In the colorful world in which we live, colors are significant for not only aesthetics and pleasure, but also for communication, signaling, and security. Colors are produced through either absorption of light by molecules -- pigmentary colors -- or scattering of light by nanostructures -- structural colors.
Structural colors enable the creation of a spectrum of non-fading colors without pigments, potentially replacing toxic metal oxides and organic pigments. However, there are challenges. Many traditional structural colors are iridescent and thus not useful for wide-angle displays. Recent examples of non-iridescent structural colors have been found to lack sufficient color saturation in the absence of absorbing materials to reduce incoherent scattering.
Core-shell nanoparticles with a shell refractive index (RI) similar to water have been used to tune the spacing between cores to achieve optimal scattering for non-iridescent colors, but only in solution. Even though both bottom-up and top-down methods have been widely used, there is a demand for a scalable process for mass production of structural colors.In this research, scientists from The University of Akron, Northwestern University, and University of Ghent demonstrate a feasible solution for producing structural colors inspired by bird feathers. Their findings have been published on Science Advances, an open access online journal established by Science.
Nature provides many spectacular examples of structural colors, such as duck wing feathers and wild turkey feathers. In continuation of their earlier research that unraveled the fundamental properties of melanin--a family of natural pigments found in skin, hair, eyes and the plumage of brightly colored birds -- these examples served as bio-inspiration for the design of core-shell synthetic melanin nanoparticles for the production of bright structural colors.
Melanin has been around for millions of years. "Melanin is an important biomaterial that has so far been underutilized in materials science and technological applications," states Dr. Ali Dhinojwala, H. A. Morton Professor of Polymer Science and one of the principal investigators on the project.
In this most recent research, the team has found that tiny packets of synthetic melanin produce structural color when they are packed into semi-ordered spherical particles. Structural color occurs through the interaction of light with materials that have patterns on a sub-micron scale, which reflect light to make some wavelengths brighter and others darker.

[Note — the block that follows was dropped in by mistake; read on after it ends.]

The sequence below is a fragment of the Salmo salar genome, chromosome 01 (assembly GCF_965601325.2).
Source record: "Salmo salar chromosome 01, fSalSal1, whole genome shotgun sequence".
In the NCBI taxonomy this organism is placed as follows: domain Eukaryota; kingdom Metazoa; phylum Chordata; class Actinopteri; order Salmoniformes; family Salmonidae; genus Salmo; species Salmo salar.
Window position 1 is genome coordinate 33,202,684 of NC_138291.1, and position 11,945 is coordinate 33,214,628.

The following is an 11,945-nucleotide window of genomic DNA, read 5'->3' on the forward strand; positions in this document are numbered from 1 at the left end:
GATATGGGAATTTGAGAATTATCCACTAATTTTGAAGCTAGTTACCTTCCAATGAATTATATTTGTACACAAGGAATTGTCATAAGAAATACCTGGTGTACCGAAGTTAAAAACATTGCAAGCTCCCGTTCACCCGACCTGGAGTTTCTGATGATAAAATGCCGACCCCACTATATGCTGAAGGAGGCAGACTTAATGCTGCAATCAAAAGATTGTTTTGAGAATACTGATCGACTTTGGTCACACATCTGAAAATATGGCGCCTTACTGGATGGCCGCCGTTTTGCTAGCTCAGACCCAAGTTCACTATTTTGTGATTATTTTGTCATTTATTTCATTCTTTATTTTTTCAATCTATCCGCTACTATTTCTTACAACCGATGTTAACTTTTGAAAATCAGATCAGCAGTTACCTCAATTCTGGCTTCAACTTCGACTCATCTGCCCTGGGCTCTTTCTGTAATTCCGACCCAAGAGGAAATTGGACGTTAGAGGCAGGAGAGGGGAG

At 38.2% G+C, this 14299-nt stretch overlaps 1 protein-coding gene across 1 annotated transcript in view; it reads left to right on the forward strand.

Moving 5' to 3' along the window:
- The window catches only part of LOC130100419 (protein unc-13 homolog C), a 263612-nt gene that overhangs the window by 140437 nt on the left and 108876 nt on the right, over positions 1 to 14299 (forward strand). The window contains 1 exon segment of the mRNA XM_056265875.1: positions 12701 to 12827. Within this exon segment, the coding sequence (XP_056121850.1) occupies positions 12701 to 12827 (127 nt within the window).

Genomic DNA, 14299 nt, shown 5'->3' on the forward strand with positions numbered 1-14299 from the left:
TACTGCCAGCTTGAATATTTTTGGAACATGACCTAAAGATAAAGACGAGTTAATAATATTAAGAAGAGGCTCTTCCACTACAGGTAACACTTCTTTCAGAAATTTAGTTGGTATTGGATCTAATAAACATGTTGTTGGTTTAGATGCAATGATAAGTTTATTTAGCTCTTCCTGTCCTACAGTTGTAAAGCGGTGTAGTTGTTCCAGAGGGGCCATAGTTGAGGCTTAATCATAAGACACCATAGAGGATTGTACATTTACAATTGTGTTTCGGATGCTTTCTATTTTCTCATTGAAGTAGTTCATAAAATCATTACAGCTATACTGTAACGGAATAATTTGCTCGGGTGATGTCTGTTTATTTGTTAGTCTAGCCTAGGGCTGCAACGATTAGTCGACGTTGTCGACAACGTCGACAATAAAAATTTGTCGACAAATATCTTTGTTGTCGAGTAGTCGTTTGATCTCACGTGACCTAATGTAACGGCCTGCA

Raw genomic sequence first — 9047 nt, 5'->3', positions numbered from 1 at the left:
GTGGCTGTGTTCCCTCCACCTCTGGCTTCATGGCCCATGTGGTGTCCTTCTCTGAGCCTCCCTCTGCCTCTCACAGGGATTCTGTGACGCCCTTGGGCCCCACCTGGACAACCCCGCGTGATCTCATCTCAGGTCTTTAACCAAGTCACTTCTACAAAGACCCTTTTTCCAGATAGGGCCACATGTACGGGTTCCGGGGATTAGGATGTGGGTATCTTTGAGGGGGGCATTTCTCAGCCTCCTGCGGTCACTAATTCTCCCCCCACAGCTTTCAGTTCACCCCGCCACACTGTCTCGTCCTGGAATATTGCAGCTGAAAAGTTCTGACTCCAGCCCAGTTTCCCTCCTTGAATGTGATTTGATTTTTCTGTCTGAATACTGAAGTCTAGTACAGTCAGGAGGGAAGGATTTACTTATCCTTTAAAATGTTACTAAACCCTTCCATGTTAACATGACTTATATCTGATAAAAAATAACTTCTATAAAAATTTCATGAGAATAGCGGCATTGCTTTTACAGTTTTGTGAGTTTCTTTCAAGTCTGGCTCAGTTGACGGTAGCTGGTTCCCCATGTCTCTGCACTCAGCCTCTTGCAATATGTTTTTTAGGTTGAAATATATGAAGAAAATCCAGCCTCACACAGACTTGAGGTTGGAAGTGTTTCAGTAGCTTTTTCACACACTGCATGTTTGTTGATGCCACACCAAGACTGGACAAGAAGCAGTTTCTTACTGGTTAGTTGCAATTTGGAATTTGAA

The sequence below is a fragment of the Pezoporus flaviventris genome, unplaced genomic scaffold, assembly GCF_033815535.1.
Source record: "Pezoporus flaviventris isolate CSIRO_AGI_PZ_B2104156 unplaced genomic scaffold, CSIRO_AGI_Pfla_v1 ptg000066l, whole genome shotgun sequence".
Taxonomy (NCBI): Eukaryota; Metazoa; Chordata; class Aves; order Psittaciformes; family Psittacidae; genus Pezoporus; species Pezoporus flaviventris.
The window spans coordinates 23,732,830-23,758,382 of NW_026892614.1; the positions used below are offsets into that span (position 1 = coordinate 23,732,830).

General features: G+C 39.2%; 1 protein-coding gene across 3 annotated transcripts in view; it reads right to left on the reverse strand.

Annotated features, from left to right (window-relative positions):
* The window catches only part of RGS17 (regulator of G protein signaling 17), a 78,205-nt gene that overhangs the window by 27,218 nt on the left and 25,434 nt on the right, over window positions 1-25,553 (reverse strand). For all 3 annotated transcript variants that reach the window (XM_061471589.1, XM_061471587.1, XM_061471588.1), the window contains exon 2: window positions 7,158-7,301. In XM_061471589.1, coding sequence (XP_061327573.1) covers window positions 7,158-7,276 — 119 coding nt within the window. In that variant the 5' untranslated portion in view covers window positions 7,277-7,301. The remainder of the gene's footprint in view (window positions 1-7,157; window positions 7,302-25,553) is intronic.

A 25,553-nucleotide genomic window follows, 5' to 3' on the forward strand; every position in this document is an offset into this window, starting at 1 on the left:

"The chemistry we use to make these particles is based on the main ingredient that goes into making melanin," said Dhinojwala. "Then we take these melanin particles and self-assemble into a structure using a very straight forward process. It is similar to things we see in our homes, like mixing oil and water together creating emulsions. Those emulsions essentially allow us to assemble these particles into photonic inks which we call photonic supraballs."
These nanoparticles were self-assembled using a one-pot reverse emulsion process, continued Ming Xiao, currently a postdoc research fellow. "It resulted in bright and non-iridescent supraballs. With the combination of only two ingredients, synthetic melanin and silica, we can generate a full spectrum of colors. The use of melanin as the core material can increase the brightness and saturation of supraballs due to its unique combination of high RI and broadband absorption of lights. In addition, melanin is biocompatible and can dissipate almost 90% of the UV radiation into heat within a nanosecond, making those melanin-based supraballs suitable for cosmetics or UV-resistant inks."
Other leading members of the research team are Dr. Nathan C. Gianneschi from Northwestern University and Dr. Matthew Shawkey, formerly with UA and now an associate professor of biology at the University of Ghent in Belgium. Rounding out the team are scientists from UC San Diego, Sichuan University, and Shanghai Jiao Tong University.